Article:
When it comes to booking online, everyone in their right mind would do it through their desktop, rather than a mobile device, right? Well, a recent study by PhoCusWright seems to confirm that. But only on the surface. Once you scratch that surface, it is revealed that mobile might be much more important for the travelling industry than most people think.
Having analysed some 2.5 billion online search and booking events from US travelling sites, the research company discovered that mobile bookings are quite disproportionately distributed towards the last-minute category. Travellers, who for some reason missed all opportunities to book before actually leaving, naturally rely on their smartphones to find accommodation. And that, in the words of PhoCusWright vice president Douglas Quinby, represents a huge opportunity for travel companies.
But it may not actually be last-minute bookings where the opportunity is. The research also shows that a significant amount of flight and hotel searches were made via mobile devices - all of them well ahead of travel. So, the planning part of the whole travelling experience - Quinby even calls it "day dreaming" - is increasingly migrating towards tablets and smartphones.
Makes sense. After all, people have their mobiles at their disposal all day long. And if they have a minute to spare for some travel research, it's their smartphone they are likely to use. According to the PhoCusWright VP, companies must also awaken to this fact and embrace travel discovery as well as spontaneity across all devices.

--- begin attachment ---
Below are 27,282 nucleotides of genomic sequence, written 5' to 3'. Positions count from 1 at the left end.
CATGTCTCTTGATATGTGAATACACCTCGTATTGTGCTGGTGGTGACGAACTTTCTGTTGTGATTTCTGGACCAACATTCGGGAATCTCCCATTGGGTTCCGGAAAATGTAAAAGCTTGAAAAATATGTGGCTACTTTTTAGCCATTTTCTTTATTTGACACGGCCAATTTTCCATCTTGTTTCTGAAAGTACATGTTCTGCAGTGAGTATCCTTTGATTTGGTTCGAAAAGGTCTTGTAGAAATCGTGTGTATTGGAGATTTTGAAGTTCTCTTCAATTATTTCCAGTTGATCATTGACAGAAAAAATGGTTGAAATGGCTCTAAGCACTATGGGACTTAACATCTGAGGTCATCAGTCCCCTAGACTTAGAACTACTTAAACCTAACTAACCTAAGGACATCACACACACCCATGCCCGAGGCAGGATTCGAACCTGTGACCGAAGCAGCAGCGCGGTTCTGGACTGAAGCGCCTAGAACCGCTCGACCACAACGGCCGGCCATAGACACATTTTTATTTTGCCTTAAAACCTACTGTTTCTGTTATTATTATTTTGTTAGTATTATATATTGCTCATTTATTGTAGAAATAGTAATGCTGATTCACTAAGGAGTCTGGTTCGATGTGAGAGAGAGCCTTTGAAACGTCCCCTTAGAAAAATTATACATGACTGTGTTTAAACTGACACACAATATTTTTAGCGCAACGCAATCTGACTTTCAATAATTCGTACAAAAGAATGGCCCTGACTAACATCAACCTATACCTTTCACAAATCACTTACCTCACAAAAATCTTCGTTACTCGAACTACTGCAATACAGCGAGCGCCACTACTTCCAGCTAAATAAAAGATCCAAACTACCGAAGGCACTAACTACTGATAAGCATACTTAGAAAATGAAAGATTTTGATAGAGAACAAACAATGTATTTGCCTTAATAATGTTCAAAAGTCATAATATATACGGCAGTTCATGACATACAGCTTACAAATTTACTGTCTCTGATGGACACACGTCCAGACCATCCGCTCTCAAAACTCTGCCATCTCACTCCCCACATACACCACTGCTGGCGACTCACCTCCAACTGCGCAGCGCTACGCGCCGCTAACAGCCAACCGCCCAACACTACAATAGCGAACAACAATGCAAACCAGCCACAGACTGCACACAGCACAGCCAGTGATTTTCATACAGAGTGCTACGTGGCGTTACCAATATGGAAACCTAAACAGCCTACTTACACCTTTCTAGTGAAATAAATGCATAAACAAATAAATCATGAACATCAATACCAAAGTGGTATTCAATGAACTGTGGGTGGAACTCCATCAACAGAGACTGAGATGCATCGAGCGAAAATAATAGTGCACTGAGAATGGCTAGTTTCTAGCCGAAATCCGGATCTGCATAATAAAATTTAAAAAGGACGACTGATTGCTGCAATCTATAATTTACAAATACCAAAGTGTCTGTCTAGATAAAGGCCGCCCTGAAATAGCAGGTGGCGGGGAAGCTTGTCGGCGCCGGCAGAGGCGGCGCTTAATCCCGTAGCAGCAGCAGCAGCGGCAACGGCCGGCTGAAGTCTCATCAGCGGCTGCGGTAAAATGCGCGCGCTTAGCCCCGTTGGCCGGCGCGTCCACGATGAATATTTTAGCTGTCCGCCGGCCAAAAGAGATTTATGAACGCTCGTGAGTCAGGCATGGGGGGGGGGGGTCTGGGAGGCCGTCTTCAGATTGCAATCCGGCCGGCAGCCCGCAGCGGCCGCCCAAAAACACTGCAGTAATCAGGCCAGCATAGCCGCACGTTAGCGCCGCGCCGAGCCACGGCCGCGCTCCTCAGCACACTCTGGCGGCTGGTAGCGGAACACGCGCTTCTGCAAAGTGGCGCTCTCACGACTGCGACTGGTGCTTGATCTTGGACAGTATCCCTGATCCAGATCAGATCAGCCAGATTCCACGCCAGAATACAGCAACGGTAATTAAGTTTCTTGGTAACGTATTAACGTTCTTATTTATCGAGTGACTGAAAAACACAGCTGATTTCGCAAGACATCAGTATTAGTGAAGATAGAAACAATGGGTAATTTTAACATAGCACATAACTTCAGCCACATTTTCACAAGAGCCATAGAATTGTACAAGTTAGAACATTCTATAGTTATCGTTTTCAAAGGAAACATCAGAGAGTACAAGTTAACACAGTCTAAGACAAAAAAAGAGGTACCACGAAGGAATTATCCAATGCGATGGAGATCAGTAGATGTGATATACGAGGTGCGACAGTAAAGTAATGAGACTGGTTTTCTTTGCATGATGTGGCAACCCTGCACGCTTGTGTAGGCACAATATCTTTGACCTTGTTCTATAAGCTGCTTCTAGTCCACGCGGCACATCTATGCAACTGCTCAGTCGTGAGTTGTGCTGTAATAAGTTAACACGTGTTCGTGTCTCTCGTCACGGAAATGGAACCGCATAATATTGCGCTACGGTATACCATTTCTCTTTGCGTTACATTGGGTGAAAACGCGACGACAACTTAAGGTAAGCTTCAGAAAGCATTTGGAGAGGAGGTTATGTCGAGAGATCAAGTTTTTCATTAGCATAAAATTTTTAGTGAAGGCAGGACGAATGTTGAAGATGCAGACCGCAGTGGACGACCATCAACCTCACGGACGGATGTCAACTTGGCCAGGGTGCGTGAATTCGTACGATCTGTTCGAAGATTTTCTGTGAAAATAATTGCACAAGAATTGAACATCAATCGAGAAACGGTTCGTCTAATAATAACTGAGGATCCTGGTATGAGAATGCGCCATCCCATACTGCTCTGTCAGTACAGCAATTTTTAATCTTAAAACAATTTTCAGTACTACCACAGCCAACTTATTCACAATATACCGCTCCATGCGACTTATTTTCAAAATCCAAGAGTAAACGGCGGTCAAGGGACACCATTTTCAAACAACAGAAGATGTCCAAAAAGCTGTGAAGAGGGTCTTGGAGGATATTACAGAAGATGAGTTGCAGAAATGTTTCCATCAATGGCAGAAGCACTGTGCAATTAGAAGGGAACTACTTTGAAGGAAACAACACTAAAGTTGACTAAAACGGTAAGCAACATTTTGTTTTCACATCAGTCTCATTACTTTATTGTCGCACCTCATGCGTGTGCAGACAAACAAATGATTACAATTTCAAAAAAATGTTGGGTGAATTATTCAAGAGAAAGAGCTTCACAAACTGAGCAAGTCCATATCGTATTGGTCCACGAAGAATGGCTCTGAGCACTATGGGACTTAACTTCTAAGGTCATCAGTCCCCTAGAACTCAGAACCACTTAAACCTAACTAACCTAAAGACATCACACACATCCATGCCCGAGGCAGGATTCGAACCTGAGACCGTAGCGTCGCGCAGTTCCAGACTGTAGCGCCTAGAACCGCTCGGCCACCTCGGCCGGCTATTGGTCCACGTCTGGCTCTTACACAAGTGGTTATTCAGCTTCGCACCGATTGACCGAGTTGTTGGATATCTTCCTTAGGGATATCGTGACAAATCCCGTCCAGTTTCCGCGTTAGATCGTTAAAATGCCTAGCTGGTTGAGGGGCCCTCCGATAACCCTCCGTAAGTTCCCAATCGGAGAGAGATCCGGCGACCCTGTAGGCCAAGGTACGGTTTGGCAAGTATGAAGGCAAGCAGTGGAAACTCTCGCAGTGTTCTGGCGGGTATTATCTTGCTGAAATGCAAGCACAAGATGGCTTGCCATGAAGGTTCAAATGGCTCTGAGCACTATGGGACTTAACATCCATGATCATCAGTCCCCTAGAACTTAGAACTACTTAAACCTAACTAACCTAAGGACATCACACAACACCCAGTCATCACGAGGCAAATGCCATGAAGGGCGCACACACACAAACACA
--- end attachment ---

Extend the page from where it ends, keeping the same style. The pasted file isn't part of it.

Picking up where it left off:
But that is easier said than done. So what are travelling companies actually supposed to do to tap in on the stream of mobile conversions? The best mobile practices that marketing and communications specialist Frederic Gonzalo outlines in an article for Business2Community provide some clues.
He starts with the obvious - to attract mobile users, you must have a mobile optimised website. This comes as no surprise, since most studies by different organisations place the amount of mobile traffic between a third and a half of all traffic - and who in their right mind would risk turning away so many people? Just keep in mind that booking still happens predominantly on desktop, so having a mobile-only website is actually counterproductive.
Once you have the website part covered, you can start doing some mobile marketing. Gonzalo notes that this is still an area, which has not reached its full potential as print continues to attract an unjustified amount of ad spend. But there are some good practices you can employ. Like sending promotional codes via text messages, or placing QR codes on digital outposts like websites, newsletters, apps and so on.
He also points out the fact that you can target promoted Facebook posts towards mobile users. Given that the overlapping of social and mobile use is so big they are almost synonymous with each other, that makes just perfect sense.